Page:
New technologies and techniques were happily embraced by the band, as is clearly evident on such albums as the milestone The Gospel According to the Meninblack, which gave an alternative view to biblical narrative
from the perspective of alien intervention.

Soon the band themselves were being dubbed ‘The Meninblack’, further
strengthened by the all black dress adopted on stage. Even today, this
name is still applied to the band.

All this, decades before the subject was covered extensively by later
artists. Later still, new horizons were explored with the inclusion of a
brass section (from Aural Sculpture to 10) and further on, steel guitar (on Dreamtime). Through all this diversity, one image stuck to the band; black.

By the start of 1980 the band had more-or-less settled into a relentless schedule of international shows, which encompassed well over 40 countries, states and islands around the world.

Not until nearly a decade later did the endless touring begin to moderate to a slower pace. Even so, there were eventually to be extensive tours of sensitive global conflict zones in support of the armed services.


By 1990, and the completion of the tenth studio album 10, Hugh Cornwell had reached the conclusion that the band could go no further artistically.

August 11th saw the last performance of The Stranglers with Hugh, at the
Alexandra Palace in London.

Hugh has since gone on to produce an album under the guise of Cornwell, Cook and West and solo efforts Wired, Guilty, Hi Fi, Beyond Elysian Fields and Hoover Dam. He is also to be seen touring solo, or
with his new band.

In the aftermath, JJ, Jet and Dave saw things differently and decided to
continue, albeit in a new format.

John EllisThe first new recruit was John Ellis, well, not entirely new. John had both associated, and collaborated with the band for many years in one way or another.

He was a former member of the 'Vibrators' whose very first gig was as opening act for The Stranglers way back in the seventies.

He had been a member of JJ's 'Euroband' for the Euroman Cometh (solo album) tour in 1979 and had played guitar for the gigs at the ‘Rainbow’ (London, UK) which featured a number of artists filling in for an incarcerated Hugh Cornwell (jailed briefly for drugs possession).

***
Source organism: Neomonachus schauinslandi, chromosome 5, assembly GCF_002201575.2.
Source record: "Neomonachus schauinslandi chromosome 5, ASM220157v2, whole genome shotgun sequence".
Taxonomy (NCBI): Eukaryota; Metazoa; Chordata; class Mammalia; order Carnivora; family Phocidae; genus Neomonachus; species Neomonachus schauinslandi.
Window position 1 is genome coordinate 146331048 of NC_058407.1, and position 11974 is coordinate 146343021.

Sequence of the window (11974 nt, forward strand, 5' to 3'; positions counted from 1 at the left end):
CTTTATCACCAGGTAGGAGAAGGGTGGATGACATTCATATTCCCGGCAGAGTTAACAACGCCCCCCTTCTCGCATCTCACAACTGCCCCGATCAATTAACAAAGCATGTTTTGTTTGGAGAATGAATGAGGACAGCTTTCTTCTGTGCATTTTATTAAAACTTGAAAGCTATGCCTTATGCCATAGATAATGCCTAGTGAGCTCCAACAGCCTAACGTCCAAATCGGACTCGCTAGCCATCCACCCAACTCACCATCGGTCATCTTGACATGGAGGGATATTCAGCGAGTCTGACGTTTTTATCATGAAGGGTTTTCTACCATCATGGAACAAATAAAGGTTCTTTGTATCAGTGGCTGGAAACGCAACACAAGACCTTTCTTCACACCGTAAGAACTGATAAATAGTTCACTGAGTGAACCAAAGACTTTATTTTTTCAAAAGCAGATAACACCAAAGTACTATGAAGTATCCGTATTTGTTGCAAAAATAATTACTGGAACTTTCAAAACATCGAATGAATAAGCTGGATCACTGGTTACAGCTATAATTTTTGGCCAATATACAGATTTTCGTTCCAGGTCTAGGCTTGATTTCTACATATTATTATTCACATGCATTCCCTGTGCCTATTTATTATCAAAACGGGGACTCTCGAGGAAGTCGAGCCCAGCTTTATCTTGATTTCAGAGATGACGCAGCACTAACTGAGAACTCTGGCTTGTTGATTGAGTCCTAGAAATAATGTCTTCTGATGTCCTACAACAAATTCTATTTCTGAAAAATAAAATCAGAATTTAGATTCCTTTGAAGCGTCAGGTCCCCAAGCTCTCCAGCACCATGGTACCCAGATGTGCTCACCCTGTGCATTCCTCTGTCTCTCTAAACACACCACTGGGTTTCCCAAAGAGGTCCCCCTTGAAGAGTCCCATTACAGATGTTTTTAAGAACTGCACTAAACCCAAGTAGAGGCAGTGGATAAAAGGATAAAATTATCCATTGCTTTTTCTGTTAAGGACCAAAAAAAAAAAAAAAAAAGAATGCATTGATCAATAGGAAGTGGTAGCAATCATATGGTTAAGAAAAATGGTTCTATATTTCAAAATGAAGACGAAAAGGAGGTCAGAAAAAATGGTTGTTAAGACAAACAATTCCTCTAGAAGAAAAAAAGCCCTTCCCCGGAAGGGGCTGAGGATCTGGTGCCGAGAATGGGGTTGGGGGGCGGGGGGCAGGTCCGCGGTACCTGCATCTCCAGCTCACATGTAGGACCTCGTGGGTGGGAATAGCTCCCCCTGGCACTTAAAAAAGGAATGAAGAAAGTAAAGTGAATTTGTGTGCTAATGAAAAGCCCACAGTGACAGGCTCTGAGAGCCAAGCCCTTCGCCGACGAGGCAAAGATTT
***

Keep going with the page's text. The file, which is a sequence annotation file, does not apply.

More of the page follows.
More recently he had been a member of the 'Purple Helmets', a cover band featuring both JJ and Dave and had joined the band's live set as an
additional guitarist during the 10 tour. As an established member of the Stranglers' extended family, John was the obvious choice as the new
guitarist and he fitted neatly into the band for awhile.

Although some demo tracks were recorded with the band in this format,
with JJ taking a larger vocal role - not that he had ever NOT had a large vocal role - the band decided to look for a singer. A number of familiar names became associated with the search, most notably Dave Vanian (the Damned) and Ian McNabb (the Icicle Works).
Paul Roberts
During auditions, the band was soon faced with one Paul Roberts, who proclaimed "I'm your new lead singer"; upon hearing his wide vocal range and quality, the band agreed and The Stranglers MK II had emerged.

The new line-up now presented a completely different (and more dynamic) image, with Paul crashing and writhing about the stage.

At the same time, the horn section was abandoned, giving a more straightforward and basic Rock ‘n’ Roll type presentation.

This incarnation of The Stranglers produced four albums: Stranglers in the Night, About Time, Written in Red and Coup de Grace. As always, these albums showed a great musical diversity, blending in the talents of both Paul and John.


In March 2000, after nearly 10 years with the band, John Ellis departed
to pursue other interests.